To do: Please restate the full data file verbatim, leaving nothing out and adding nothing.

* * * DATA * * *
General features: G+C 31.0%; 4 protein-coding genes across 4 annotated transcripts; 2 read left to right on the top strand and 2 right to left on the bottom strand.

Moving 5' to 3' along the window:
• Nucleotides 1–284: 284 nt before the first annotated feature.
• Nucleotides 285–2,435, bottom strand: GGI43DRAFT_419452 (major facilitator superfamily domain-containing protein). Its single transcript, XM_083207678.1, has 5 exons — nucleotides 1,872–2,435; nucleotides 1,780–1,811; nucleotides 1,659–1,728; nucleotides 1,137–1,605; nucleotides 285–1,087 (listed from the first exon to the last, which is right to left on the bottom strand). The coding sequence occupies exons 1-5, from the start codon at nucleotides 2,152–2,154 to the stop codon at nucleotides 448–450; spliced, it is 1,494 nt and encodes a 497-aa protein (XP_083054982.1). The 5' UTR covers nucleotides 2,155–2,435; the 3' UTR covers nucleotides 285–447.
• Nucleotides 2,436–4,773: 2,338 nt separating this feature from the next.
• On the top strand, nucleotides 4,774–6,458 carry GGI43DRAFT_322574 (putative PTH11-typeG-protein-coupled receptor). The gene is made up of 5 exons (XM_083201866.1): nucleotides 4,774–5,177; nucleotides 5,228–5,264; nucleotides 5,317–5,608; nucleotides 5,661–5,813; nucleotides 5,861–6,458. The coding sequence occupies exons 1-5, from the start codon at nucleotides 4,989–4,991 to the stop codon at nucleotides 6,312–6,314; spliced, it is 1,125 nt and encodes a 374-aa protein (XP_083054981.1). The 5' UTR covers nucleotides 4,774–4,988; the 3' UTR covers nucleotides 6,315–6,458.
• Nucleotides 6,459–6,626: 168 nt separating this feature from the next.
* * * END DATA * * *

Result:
General features: G+C 31.0%; 4 protein-coding genes across 4 annotated transcripts; 2 read left to right on the top strand and 2 right to left on the bottom strand.

Moving 5' to 3' along the window:
• Nucleotides 1–284: 284 nt before the first annotated feature.
• Nucleotides 285–2,435, bottom strand: GGI43DRAFT_419452 (major facilitator superfamily domain-containing protein). Its single transcript, XM_083207678.1, has 5 exons — nucleotides 1,872–2,435; nucleotides 1,780–1,811; nucleotides 1,659–1,728; nucleotides 1,137–1,605; nucleotides 285–1,087 (listed from the first exon to the last, which is right to left on the bottom strand). The coding sequence occupies exons 1-5, from the start codon at nucleotides 2,152–2,154 to the stop codon at nucleotides 448–450; spliced, it is 1,494 nt and encodes a 497-aa protein (XP_083054982.1). The 5' UTR covers nucleotides 2,155–2,435; the 3' UTR covers nucleotides 285–447.
• Nucleotides 2,436–4,773: 2,338 nt separating this feature from the next.
• On the top strand, nucleotides 4,774–6,458 carry GGI43DRAFT_322574 (putative PTH11-typeG-protein-coupled receptor). The gene is made up of 5 exons (XM_083201866.1): nucleotides 4,774–5,177; nucleotides 5,228–5,264; nucleotides 5,317–5,608; nucleotides 5,661–5,813; nucleotides 5,861–6,458. The coding sequence occupies exons 1-5, from the start codon at nucleotides 4,989–4,991 to the stop codon at nucleotides 6,312–6,314; spliced, it is 1,125 nt and encodes a 374-aa protein (XP_083054981.1). The 5' UTR covers nucleotides 4,774–4,988; the 3' UTR covers nucleotides 6,315–6,458.
• Nucleotides 6,459–6,626: 168 nt separating this feature from the next.